Pole beans sprouting during the Garden Soxx Experiment at the Demonstration Garden in Summer of 2017.


For our Garden Soxx experiment, we placed several tubes along the edge of a brick patio in the Demonstration Garden. By doing so, we hoped to create conditions similar to an apartment balcony or concrete patio. One placed, staff and volunteers planted a small variety of crops commonly found in both home and community gardens: chives, purple basil, three different varieties of hot peppers, pole beans, and radishes.

Planting was a breeze. Using a small pocket knife, we made holes in the mesh fabric that were just big enough for our seeds and seedlings to fit inside. For the seedlings, we scooped out a small amount of growing medium to make space for the root systems. The extra medium was gently packed around and over the seedling’s roots to stabilize and protect the plant while it got established.

Throughout the summer volunteers and staff vigilantly watered the plants several times a week using a garden hose or watering can. Thanks to the mesh tube, we saw very little soil run-off and overwatering was impossible. Excess water simply ran out!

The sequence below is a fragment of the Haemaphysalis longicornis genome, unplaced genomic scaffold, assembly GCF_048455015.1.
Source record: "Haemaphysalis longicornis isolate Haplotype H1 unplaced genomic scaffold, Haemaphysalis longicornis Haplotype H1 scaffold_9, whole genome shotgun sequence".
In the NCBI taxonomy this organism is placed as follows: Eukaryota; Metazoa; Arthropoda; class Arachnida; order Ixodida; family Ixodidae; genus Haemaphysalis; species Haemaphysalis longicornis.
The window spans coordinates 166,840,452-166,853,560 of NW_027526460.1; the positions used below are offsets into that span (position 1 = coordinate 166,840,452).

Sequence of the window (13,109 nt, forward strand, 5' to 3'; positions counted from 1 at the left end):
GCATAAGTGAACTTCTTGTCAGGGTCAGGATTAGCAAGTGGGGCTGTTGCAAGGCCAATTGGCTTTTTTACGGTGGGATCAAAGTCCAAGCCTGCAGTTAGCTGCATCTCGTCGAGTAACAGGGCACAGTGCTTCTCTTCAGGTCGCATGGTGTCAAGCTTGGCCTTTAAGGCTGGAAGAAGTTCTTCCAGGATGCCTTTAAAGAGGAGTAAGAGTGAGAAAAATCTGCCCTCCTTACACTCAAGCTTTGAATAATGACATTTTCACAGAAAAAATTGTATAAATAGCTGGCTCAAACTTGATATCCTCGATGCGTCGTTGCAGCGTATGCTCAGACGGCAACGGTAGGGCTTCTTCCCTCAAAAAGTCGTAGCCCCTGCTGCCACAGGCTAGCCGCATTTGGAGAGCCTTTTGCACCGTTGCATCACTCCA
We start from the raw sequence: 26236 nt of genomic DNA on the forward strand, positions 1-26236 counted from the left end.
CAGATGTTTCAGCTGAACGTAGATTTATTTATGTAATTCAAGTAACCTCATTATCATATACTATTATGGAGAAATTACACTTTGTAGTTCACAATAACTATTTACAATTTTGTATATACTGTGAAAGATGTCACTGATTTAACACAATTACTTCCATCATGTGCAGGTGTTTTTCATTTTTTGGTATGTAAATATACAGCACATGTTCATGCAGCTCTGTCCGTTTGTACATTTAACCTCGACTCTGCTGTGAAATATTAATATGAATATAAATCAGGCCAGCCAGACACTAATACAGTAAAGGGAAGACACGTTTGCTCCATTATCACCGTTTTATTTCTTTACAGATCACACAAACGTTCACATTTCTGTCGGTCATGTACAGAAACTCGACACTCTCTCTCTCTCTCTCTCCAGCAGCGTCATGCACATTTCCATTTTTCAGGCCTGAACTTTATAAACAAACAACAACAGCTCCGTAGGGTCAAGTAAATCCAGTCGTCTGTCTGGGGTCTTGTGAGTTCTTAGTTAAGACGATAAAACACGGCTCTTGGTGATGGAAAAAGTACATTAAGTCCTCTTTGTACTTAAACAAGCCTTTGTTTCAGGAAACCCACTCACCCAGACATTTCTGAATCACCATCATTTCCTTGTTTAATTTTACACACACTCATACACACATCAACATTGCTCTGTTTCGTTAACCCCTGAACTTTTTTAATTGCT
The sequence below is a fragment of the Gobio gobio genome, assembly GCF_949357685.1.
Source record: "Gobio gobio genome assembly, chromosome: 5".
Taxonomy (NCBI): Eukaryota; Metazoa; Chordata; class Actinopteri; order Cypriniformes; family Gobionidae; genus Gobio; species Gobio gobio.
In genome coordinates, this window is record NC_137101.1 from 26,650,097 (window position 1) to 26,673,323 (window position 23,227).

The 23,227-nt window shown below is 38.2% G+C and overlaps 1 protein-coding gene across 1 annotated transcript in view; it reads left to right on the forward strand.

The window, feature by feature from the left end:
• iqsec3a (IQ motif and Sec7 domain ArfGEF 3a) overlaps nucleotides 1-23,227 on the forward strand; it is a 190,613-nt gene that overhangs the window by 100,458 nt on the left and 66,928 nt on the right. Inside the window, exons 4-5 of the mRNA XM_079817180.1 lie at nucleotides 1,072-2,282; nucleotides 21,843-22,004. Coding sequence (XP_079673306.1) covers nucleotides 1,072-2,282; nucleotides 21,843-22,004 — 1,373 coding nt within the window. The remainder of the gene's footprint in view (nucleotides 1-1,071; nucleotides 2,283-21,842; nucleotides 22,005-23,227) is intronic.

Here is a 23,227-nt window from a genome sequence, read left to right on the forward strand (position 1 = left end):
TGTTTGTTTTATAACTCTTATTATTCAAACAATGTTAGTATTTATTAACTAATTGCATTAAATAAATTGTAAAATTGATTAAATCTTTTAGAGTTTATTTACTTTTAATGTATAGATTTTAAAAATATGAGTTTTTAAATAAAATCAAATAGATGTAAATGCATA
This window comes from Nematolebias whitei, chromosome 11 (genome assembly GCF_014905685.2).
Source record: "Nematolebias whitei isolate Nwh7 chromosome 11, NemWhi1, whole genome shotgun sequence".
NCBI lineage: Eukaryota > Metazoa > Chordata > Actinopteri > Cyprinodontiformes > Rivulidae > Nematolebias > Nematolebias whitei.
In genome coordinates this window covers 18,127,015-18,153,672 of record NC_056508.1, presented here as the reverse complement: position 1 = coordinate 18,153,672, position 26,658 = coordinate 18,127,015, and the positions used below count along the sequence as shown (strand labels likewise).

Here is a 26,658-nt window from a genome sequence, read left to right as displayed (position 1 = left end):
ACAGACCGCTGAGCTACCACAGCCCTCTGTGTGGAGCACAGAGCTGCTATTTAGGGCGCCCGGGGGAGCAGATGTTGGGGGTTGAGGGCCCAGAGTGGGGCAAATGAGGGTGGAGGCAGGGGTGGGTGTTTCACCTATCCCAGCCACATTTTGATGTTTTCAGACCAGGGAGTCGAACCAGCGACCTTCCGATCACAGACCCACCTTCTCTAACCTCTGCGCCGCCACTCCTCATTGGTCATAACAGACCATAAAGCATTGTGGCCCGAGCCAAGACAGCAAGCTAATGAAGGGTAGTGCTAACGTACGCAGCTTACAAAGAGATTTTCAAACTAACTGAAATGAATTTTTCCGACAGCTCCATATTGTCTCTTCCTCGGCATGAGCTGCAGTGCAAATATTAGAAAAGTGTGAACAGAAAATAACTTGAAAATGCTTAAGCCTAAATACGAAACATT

Before long, we started harvesting a small amount of produce from the chives, basil, and each of the hot pepper plants. Unfortunately, the resident rabbits made a feast of our pole beans shortly after germination, and our fall crop of radishes did not germinate – likely due to dry conditions.


A mix of basil, hot pepper varieties, and poles beans in Garden Soxx on the Demonstration Garden Patio in Spring of 2017.


Did it Work?

Overall, the Garden Soxx were an effective method for container gardening in an urban space, but they did present a few challenges as the season wore on.

Firstly, that the Garden Soxx needed almost constant watering during dry spells and the height of summer heat. With their sunny location and lack of wind protection on the edge of the patio, the Garden Soxx were prone to drying out quickly which stressed the plants. The second challenge was that the Garden Soxx needed a few applications of organic fertilizer throughout the summer to support ongoing food production.


Our Recommendation:

Garden Soxx would be ideal for someone looking to grow annual vegetables or flowers with shallow root systems on a balcony or raised patio. Gardeners using Garden Soxx should be prepared to water regularly, and add small amounts of fertilizer as needed. Want to check out Garden Soxx first hand? Stop by the Carriage House during the growing season in 2018!

To learn more about experiments that happened in the Demonstration Garden in 2017, please check out our 45 Degree Angle Trellis Experiment and Potato Tower Experiment blogs.